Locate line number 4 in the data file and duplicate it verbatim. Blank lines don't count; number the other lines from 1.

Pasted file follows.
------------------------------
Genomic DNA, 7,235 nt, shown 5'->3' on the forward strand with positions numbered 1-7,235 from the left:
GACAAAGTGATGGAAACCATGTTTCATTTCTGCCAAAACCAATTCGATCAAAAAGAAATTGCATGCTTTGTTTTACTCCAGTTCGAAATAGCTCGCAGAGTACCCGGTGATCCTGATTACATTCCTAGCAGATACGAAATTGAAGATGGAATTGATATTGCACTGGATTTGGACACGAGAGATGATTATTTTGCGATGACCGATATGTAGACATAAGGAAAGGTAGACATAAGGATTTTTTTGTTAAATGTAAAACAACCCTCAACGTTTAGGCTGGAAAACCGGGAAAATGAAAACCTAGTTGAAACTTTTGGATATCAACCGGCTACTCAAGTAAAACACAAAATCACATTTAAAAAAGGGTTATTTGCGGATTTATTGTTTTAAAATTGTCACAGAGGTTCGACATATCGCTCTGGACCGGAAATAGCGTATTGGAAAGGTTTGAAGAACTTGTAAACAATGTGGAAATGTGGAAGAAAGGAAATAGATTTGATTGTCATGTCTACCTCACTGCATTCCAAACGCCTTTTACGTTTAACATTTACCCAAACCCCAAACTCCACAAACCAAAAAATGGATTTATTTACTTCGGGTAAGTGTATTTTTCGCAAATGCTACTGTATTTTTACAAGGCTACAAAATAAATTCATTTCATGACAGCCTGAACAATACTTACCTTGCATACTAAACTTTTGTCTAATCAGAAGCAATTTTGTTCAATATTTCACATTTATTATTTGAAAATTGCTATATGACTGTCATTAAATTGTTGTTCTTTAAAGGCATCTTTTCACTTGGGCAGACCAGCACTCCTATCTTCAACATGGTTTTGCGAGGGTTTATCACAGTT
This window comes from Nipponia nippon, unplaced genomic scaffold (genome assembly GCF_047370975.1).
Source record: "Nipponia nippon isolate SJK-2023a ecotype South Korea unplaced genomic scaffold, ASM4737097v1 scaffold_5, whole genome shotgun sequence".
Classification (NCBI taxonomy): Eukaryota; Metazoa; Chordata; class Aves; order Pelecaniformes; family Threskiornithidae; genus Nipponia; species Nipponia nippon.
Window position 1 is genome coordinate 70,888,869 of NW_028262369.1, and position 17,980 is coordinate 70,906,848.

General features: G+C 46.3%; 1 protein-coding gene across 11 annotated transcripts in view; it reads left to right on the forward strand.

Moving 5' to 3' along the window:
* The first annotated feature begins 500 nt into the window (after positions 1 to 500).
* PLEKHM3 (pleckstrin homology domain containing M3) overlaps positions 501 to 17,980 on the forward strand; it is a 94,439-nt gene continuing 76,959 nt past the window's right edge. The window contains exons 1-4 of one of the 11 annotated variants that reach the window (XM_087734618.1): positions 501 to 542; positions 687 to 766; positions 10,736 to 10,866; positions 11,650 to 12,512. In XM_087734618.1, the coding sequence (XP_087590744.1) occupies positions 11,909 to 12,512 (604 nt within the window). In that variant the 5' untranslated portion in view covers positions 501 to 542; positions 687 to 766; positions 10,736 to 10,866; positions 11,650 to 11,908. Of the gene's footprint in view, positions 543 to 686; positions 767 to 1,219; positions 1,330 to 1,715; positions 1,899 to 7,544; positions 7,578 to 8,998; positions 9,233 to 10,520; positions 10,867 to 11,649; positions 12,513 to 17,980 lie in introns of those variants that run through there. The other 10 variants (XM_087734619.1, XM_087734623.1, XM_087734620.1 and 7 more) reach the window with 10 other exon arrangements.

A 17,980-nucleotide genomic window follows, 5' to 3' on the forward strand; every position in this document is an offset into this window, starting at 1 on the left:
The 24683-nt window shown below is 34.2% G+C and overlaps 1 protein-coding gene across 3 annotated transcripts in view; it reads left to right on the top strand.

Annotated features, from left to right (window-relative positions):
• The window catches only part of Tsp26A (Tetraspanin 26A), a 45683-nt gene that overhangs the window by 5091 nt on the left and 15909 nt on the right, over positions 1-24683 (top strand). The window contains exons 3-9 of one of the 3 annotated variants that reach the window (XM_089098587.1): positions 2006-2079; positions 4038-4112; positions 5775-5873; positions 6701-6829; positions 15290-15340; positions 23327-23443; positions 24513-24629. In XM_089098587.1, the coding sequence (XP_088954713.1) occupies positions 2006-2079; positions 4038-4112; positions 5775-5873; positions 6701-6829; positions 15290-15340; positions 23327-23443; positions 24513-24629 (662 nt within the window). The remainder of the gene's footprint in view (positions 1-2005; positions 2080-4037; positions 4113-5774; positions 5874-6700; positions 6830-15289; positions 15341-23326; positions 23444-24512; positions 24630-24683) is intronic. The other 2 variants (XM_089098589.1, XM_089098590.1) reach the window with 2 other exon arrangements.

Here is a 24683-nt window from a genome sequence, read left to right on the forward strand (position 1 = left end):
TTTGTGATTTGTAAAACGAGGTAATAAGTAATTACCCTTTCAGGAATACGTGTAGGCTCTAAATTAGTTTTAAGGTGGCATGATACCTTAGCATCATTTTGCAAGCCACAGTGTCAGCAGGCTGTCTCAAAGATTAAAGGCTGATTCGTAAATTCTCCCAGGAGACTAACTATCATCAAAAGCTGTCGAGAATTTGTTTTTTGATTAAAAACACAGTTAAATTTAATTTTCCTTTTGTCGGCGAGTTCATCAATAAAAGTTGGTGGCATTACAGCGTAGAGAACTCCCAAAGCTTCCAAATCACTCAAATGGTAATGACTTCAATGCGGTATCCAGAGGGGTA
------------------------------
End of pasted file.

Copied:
Source record: "Nipponia nippon isolate SJK-2023a ecotype South Korea unplaced genomic scaffold, ASM4737097v1 scaffold_5, whole genome shotgun sequence".